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Astronomer Sings Hubble Telescope's Praises

REBECCA ROBERTS, host:

Three hundred and fifty miles above your head today, astronauts from the Space Shuttle Atlantis were on their third space walk. Their task, repair the camera on the Hubble Space Telescope and install new observation equipment. With help from the Hubble, astronomers have explored many things about our universe, from black holes at the center of galaxies to how our galaxy was born. Hubble highlights today on Science out of the Box.

(Soundbite of music)

With us to discuss the Hubble's greatest hits is Dave Rodrigues, better known as the AstroWizard, at least to kids in the San Francisco Bay Area. This is a guy who puts on a pointy wizard hat and sets up his telescope on street corners just to share his enthusiasm for astronomy. He's also a lecturer and director of the Eastbay Astronomical Society in Oakland, California.

Welcome, Dave.

Mr. DAVE RODRIGUES (Lecturer and Director, Eastbay Astronomical Society): Hi, Rebecca. And don't forget, I do explosions and magic as well.

ROBERTS: So we're here today to talk about the Hubble's greatest contributions to science. One, of course, is helping scientists figure out something called the Hubble Constant. What is that?

Mr. RODRIGUES: Yes. Well, the Hubble Constant is the rate of expansion that we see as we look further and further out into space.

ROBERTS: And how did the Hubble telescope help us figure that out?

Mr. RODRIGUES: Well, the Hubble has measured the distance to the farthest supernova we've ever seen out in a galaxy that is three and a half billion light years away. And by measuring that standard candle, that sort of standard distance, we're able to measure everything else in the universe. It was an extremely important measurement. And by using that, we were able to determine the Hubble Constant, and by doing that, we were able to determine the age of the universe. But, by the way, which is thirteen billion seven hundred million years plus or minus two hundred million years.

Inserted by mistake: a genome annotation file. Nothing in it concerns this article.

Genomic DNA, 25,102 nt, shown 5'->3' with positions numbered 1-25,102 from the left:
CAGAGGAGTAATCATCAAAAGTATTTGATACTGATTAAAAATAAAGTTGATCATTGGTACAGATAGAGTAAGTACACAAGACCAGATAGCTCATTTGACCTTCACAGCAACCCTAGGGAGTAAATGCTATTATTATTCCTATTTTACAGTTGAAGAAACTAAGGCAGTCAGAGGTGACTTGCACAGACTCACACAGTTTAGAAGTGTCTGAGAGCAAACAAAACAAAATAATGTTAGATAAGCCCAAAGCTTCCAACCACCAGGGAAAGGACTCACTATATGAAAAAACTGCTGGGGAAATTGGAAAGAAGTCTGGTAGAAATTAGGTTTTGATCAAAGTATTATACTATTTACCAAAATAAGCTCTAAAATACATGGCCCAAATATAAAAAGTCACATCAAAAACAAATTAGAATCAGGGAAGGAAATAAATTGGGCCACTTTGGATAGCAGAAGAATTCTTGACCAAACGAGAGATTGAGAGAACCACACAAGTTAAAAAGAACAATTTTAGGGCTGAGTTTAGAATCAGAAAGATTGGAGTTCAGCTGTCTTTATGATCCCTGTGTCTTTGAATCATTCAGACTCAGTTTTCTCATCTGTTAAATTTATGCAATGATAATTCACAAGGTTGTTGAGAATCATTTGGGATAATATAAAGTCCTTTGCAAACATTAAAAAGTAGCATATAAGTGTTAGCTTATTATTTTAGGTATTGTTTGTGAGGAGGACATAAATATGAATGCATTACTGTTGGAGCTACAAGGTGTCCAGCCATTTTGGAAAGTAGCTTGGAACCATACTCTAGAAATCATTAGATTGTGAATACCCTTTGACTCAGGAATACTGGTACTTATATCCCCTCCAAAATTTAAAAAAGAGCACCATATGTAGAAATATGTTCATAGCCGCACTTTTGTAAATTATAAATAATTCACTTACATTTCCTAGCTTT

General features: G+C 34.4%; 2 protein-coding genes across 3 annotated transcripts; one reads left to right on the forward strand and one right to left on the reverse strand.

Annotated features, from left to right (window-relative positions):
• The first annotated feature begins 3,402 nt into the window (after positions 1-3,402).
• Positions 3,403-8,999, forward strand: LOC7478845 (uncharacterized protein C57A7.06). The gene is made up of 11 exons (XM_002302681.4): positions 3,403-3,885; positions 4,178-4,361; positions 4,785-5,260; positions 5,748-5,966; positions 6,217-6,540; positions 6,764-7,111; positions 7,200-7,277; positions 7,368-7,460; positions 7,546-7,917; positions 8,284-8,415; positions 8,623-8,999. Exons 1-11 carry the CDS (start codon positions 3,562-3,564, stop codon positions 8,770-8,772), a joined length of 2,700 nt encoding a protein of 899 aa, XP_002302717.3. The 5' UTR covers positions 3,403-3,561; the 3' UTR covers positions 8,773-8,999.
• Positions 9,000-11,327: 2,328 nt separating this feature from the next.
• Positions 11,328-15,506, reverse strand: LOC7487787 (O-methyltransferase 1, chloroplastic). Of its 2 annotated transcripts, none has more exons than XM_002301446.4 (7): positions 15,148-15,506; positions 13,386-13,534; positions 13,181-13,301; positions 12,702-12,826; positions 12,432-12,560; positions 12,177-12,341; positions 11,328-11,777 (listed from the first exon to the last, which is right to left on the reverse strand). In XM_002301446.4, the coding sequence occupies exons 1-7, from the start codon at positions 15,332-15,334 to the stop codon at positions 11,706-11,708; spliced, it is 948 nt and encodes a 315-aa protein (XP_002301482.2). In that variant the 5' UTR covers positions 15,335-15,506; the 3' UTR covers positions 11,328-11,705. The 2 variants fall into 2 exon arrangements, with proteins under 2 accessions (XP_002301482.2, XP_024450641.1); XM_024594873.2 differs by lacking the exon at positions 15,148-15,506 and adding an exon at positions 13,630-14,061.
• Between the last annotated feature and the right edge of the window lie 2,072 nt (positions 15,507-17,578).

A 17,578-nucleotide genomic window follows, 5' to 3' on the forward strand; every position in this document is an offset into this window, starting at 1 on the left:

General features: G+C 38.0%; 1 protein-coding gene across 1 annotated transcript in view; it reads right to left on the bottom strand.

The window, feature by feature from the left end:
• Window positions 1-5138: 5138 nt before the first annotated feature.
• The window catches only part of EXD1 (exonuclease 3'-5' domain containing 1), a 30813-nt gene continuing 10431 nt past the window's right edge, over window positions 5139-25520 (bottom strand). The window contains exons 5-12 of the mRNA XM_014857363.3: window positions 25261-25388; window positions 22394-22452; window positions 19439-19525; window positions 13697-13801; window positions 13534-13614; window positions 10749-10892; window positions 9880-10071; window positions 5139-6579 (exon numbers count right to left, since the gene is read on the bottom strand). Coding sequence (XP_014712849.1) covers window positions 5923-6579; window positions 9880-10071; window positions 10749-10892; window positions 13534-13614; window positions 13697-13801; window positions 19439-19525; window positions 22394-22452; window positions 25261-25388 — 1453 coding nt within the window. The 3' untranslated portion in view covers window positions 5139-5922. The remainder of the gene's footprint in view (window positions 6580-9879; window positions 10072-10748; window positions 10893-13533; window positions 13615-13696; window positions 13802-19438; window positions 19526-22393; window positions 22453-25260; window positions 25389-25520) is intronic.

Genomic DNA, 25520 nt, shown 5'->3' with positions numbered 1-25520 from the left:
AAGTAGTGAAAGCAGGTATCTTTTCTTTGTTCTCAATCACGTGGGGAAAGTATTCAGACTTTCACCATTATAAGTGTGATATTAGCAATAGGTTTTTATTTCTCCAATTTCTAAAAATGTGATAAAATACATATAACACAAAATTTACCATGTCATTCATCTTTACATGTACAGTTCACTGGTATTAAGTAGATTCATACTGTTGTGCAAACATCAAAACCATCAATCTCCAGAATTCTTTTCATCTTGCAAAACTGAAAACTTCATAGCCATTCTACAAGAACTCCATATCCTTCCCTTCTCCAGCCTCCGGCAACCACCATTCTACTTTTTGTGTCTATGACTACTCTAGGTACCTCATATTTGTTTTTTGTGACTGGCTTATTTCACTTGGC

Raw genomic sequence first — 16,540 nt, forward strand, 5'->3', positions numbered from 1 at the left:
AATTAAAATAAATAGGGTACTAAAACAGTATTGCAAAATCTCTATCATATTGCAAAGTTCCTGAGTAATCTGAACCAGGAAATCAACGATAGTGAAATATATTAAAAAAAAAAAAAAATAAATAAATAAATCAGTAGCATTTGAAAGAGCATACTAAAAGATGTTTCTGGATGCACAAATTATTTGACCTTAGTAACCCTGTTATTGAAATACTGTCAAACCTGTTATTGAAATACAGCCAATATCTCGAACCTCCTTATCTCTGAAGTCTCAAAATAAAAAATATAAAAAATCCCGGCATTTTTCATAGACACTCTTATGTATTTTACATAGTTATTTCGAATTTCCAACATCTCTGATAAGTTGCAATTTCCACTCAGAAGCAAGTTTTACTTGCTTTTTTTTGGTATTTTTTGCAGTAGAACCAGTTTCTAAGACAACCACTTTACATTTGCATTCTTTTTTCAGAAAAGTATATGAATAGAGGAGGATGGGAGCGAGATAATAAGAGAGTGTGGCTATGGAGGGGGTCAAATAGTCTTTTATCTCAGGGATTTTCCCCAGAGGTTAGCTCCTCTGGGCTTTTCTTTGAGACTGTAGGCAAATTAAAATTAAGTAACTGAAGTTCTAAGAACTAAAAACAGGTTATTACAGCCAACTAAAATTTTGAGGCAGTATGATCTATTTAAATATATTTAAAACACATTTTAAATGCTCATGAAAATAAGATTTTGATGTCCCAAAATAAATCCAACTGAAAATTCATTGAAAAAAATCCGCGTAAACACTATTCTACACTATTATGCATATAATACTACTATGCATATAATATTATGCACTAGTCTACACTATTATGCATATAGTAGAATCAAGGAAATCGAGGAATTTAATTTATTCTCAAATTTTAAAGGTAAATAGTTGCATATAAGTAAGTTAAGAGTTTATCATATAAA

ROBERTS: You know, so much of our sort of knowledge and affinity for astronomy comes from popular culture. So this is for fans of the movies "Armageddon" or "Deep Impact."

Mr. RODRIGUES: Yes.

ROBERTS: I understand the Hubble has helped show what happens when an object collides with a planet.

Mr. RODRIGUES: It's not very pleasant Rebecca.

(Soundbite of laughter)

Are you sure you want me to tell you about this?

ROBERTS: Well, in the interest of science.

Mr. RODRIGUES: Okay, in the interest of science. Maybe we should warn all the parents to have their children leave the room. Yes. In 1994, a comet collided with Jupiter, Comet Shoemaker-Levy 9, and the Hubble Space Telescope provided these marvelous - the best images we have of the collision of this comet. It was called a string of pearls comet. And it broke up into over 22 pieces and each piece collided with Jupiter, and each explosion was approximately the size of the Earth.

ROBERTS: The images that Hubble sends back have been so incredible. Do you think...

Mr. RODRIGUES: Yes.

ROBERTS: ...just those pictures have changed the way we think about the scope of our universe?

Mr. RODRIGUES: Oh, I know they have. You know, I must talk to tens of thousands of kids every year and I incorporate Hubble images in all of my programs. And one of the most rewarding things I get is to listen to the involuntary gasps of people and children when they see these images and when they see some other images that they're not familiar with. The most famous Hubble image, for example, is that famous picture of the Hubble, of the Eagle nebula. When they look at that image, I want them to find the smallest dot they can find in that image.

That dot is the size of our solar system. In that picture, you can see baby solar systems that are in the process of being born. There's actually one star that is just turned on in the lower right side of that image and it is just gorgeous. And it just - to see something like that and to think that we are the first generation to be able to understand these very profound processes that gave birth to us and to our civilization, I mean, this is what happened to us five billion years ago. Your atoms and my atoms were intermingled in this giant nebula in space and this is how we formed.

ROBERTS: That's Dave Rodrigues, the AstroWizard, joining us from member station KQED in San Francisco. Thanks, Dave.

Mr. RODRIGUES: Thank you. Keep looking up, Rebecca.

ROBERTS: You can see that Eagle nebula photo and many other Hubble hits at our website, npr.org. Transcript provided by NPR, Copyright NPR.

NPR transcripts are created on a rush deadline by an NPR contractor. This text may not be in its final form and may be updated or revised in the future. Accuracy and availability may vary. The authoritative record of NPR’s programming is the audio record.

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